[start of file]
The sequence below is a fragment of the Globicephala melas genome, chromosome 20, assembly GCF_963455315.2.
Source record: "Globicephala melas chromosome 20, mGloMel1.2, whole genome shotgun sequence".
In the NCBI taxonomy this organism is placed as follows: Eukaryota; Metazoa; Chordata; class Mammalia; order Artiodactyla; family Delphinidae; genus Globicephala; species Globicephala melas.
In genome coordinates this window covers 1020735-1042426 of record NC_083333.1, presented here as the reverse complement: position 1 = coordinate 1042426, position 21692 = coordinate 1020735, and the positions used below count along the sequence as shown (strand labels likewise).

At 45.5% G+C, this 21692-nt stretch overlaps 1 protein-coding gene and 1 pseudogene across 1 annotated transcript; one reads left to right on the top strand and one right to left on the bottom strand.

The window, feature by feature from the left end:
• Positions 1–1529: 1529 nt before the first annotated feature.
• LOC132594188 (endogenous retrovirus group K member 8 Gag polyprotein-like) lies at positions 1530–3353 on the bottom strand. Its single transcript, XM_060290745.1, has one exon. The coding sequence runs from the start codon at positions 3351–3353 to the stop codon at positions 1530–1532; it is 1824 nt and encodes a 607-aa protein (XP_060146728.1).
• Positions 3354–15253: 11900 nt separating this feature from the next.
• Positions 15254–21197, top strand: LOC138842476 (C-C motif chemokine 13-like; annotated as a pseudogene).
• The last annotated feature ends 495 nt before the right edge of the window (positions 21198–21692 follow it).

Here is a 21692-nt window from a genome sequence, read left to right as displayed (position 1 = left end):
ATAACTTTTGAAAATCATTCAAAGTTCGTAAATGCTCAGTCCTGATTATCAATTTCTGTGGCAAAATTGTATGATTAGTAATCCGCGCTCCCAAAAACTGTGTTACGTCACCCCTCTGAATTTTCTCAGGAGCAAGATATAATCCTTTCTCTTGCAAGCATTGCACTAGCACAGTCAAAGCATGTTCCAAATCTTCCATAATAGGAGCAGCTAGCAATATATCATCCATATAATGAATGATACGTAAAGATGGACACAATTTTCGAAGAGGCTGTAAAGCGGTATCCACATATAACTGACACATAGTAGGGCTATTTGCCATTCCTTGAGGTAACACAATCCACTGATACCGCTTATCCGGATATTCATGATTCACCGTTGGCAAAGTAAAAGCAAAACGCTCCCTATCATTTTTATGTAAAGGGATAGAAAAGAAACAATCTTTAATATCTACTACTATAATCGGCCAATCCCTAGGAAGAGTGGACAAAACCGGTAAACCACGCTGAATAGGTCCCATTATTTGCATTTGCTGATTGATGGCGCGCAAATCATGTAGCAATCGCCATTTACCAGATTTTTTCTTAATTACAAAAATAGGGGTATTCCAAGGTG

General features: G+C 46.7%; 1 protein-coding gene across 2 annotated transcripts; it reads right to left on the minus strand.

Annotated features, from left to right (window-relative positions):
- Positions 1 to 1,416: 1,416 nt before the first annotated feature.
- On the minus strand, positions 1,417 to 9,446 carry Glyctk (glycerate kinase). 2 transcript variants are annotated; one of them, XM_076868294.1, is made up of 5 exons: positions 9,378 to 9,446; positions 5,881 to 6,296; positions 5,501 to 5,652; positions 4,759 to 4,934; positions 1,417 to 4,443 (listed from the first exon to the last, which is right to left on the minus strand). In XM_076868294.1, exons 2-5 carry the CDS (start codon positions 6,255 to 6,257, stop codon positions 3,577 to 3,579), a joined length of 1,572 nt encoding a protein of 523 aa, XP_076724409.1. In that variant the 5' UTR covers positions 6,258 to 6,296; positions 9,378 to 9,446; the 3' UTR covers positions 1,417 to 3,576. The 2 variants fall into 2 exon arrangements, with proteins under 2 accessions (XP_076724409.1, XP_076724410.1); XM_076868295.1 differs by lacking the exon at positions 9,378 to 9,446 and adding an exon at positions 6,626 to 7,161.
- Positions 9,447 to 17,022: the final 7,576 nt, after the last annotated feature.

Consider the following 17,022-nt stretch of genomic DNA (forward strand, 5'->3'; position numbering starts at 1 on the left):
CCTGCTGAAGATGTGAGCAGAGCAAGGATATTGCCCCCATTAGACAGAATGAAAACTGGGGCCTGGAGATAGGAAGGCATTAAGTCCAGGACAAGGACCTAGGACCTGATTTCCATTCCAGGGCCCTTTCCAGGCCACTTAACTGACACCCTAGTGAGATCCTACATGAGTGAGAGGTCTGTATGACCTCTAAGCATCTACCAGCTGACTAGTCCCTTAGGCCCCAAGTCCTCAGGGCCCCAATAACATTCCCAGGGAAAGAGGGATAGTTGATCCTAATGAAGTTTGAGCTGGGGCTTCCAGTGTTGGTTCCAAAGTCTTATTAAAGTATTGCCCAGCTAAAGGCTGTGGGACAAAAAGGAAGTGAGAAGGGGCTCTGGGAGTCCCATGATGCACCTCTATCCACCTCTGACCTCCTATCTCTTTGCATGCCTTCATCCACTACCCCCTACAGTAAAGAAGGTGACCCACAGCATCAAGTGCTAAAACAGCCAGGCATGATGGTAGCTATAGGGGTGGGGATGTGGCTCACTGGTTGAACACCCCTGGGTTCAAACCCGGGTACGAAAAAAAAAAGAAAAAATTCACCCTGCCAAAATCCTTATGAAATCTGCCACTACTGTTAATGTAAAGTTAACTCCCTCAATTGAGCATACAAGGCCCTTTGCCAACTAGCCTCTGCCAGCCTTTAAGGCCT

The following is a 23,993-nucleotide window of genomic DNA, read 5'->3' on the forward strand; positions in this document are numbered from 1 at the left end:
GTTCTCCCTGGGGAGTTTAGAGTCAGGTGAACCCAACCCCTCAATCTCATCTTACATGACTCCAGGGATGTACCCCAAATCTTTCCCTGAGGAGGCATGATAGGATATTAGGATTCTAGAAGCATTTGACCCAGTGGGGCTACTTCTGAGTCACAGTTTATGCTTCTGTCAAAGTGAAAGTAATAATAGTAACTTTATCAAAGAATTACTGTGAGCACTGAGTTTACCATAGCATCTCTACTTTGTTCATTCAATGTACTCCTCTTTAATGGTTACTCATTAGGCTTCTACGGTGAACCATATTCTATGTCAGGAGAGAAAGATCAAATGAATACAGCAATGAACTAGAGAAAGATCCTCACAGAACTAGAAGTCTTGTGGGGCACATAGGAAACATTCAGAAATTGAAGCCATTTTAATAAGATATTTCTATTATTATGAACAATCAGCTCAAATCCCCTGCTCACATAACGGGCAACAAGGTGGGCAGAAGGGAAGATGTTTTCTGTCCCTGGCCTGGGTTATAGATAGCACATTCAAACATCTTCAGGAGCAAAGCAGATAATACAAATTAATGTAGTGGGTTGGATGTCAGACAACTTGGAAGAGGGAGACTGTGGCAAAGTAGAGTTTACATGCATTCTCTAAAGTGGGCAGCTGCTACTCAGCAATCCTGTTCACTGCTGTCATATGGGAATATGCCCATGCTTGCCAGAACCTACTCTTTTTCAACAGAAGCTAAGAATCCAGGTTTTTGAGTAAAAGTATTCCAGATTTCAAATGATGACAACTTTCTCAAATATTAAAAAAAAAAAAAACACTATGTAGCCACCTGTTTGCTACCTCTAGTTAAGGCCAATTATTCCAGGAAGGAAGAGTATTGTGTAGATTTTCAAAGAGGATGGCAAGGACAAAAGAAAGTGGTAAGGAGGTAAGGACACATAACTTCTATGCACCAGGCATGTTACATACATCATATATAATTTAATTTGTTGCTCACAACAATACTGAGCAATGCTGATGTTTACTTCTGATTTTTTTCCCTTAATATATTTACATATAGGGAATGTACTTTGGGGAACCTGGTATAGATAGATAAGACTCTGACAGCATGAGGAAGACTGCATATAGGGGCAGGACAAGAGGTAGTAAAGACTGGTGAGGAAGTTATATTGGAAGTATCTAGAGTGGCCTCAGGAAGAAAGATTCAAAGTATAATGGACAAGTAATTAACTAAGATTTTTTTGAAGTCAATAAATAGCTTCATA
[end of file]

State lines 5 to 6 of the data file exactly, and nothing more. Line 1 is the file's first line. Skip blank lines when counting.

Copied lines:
At 45.5% G+C, this 21692-nt stretch overlaps 1 protein-coding gene and 1 pseudogene across 1 annotated transcript; one reads left to right on the top strand and one right to left on the bottom strand.

The window, feature by feature from the left end: